Prone positioning reduces mortality from acute respiratory distress syndrome in the low tidal volume era: a meta-analysis
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Prone positioning for ARDS has been performed for decades without definitive evidence of clinical benefit. A recent multicenter trial demonstrated for the first time significantly reduced mortality with prone positioning. This meta-analysis was performed to integrate these findings with existing literature and test whether differences in tidal volume explain conflicting results among randomized trials.
Studies were identified using MEDLINE, EMBASE, Cochrane Register of Controlled Trials, LILACS, and citation review. Included were randomized trials evaluating the effect on mortality of prone versus supine positioning during conventional ventilation for ARDS. The primary outcome was risk ratio of death at 60 days meta-analyzed using random effects models. Analysis stratified by high (>8 ml/kg predicted body weight) or low (≤8 ml/kg PBW) mean baseline tidal volume was planned a priori.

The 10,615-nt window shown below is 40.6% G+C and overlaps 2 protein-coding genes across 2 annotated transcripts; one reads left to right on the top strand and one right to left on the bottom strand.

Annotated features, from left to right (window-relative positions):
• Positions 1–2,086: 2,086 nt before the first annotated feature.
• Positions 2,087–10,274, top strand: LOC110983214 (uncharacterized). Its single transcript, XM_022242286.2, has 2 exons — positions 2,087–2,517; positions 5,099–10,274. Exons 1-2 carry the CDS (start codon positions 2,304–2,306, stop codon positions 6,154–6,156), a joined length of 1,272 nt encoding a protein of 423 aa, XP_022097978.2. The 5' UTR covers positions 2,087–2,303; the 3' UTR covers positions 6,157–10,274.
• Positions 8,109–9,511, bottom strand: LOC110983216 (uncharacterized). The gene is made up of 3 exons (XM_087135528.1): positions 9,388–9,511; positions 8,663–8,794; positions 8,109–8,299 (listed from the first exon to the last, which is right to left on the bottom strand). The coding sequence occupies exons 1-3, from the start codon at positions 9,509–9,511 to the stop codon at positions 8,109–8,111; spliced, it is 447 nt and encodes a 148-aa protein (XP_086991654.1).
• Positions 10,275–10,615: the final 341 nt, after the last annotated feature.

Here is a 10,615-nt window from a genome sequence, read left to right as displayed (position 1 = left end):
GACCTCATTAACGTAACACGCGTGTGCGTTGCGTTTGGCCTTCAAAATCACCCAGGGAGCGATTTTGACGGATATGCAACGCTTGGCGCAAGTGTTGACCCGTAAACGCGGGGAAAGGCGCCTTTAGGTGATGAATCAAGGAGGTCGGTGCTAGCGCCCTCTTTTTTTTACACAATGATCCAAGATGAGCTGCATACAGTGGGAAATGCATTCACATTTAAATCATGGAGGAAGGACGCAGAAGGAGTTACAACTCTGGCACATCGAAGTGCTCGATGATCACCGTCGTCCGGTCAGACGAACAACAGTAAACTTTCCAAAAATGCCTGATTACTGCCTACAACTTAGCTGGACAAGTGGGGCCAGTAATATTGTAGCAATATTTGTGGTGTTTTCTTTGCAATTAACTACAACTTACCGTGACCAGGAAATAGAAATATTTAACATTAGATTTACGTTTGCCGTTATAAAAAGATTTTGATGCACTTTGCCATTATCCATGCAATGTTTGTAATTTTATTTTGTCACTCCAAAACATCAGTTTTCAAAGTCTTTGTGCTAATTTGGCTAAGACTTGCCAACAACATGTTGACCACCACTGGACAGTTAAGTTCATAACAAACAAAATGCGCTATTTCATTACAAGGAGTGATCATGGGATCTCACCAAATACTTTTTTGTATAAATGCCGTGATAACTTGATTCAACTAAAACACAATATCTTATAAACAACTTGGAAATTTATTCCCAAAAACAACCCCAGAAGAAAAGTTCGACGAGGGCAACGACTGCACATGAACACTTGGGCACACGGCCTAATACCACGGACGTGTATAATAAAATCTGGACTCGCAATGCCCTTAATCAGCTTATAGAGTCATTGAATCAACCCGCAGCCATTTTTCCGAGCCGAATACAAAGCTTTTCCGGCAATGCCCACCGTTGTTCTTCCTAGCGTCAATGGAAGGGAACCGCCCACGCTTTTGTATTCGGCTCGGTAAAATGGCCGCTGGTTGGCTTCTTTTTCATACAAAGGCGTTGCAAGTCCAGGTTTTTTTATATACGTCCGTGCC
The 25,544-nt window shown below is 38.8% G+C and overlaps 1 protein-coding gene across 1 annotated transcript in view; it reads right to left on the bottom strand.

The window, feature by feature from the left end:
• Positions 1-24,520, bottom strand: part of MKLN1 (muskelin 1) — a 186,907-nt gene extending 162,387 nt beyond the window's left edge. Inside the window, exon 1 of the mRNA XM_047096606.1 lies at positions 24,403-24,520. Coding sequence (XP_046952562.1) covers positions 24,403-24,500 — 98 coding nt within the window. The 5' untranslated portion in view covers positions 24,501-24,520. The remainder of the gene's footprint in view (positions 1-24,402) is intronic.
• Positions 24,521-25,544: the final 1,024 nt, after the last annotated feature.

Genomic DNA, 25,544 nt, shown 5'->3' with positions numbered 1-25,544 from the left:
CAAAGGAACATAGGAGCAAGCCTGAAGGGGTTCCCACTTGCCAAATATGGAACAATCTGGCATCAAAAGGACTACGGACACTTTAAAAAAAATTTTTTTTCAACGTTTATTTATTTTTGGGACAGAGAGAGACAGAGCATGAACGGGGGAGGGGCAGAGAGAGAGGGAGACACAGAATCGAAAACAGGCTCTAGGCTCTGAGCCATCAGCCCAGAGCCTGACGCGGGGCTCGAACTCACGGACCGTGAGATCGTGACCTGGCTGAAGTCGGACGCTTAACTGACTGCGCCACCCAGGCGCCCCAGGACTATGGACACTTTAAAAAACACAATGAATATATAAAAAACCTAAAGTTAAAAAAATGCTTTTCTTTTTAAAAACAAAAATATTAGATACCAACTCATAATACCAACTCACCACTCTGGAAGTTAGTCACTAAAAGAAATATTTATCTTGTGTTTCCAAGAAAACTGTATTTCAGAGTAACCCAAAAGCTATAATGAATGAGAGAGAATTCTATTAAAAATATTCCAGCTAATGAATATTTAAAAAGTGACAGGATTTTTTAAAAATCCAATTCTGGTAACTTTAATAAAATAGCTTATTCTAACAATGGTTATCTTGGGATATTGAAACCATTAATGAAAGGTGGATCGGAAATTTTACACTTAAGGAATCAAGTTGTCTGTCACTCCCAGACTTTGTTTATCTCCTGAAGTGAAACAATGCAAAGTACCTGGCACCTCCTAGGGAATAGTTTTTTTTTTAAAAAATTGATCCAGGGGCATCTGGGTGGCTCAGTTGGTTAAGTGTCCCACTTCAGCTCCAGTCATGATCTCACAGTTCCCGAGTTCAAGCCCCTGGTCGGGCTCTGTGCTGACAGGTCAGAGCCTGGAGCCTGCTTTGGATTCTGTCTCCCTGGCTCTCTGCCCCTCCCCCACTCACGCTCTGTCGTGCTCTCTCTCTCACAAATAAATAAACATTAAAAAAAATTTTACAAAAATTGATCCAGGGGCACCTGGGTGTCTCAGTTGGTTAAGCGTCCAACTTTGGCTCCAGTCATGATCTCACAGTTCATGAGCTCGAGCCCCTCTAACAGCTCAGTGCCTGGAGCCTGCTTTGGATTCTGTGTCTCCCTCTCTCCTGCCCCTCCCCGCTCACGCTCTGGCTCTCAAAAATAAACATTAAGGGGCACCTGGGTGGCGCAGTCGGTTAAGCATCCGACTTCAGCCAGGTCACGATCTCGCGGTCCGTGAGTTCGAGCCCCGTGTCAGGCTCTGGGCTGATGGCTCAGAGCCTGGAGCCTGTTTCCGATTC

Seven trials were identified including 2,119 patients, of whom 1,088 received prone positioning. Overall, prone positioning was not significantly associated with the risk ratio of death (RR 0.83; 95 % CI 0.68–1.02; p = 0.073; I 2 = 64 %). When stratified by high or low tidal volume, prone positioning was associated with a significant decrease in RR of death only among studies with low baseline tidal volume (RR 0.66; 95 % CI 0.50–0.86; p = 0.002; I 2 = 25 %). Stratification by tidal volume explained over half the between-study heterogeneity observed in the unstratified analysis.
Prone positioning is associated with significantly reduced mortality from ARDS in the low tidal volume era. Substantial heterogeneity across studies can be explained by differences in tidal volume.
KeywordsAcute respiratory distress syndrome Acute lung injury Prone position Patient positioning Meta-analysis Randomized controlled trial
The authors would like to thank Gregor Voggenreiter, MD, for providing additional data for the analysis , Paul A. Bain, PhD, for his assistance with the literature search strategy, and Michael A. Stoto, PhD, for his assistance in development of the analysis plan. This work was supported by NIH T32 HL007633, K24 HL093218, and UM1 HL108724.
Conflicts of interest
On behalf of all authors, the corresponding author states that there is no conflict of interest.
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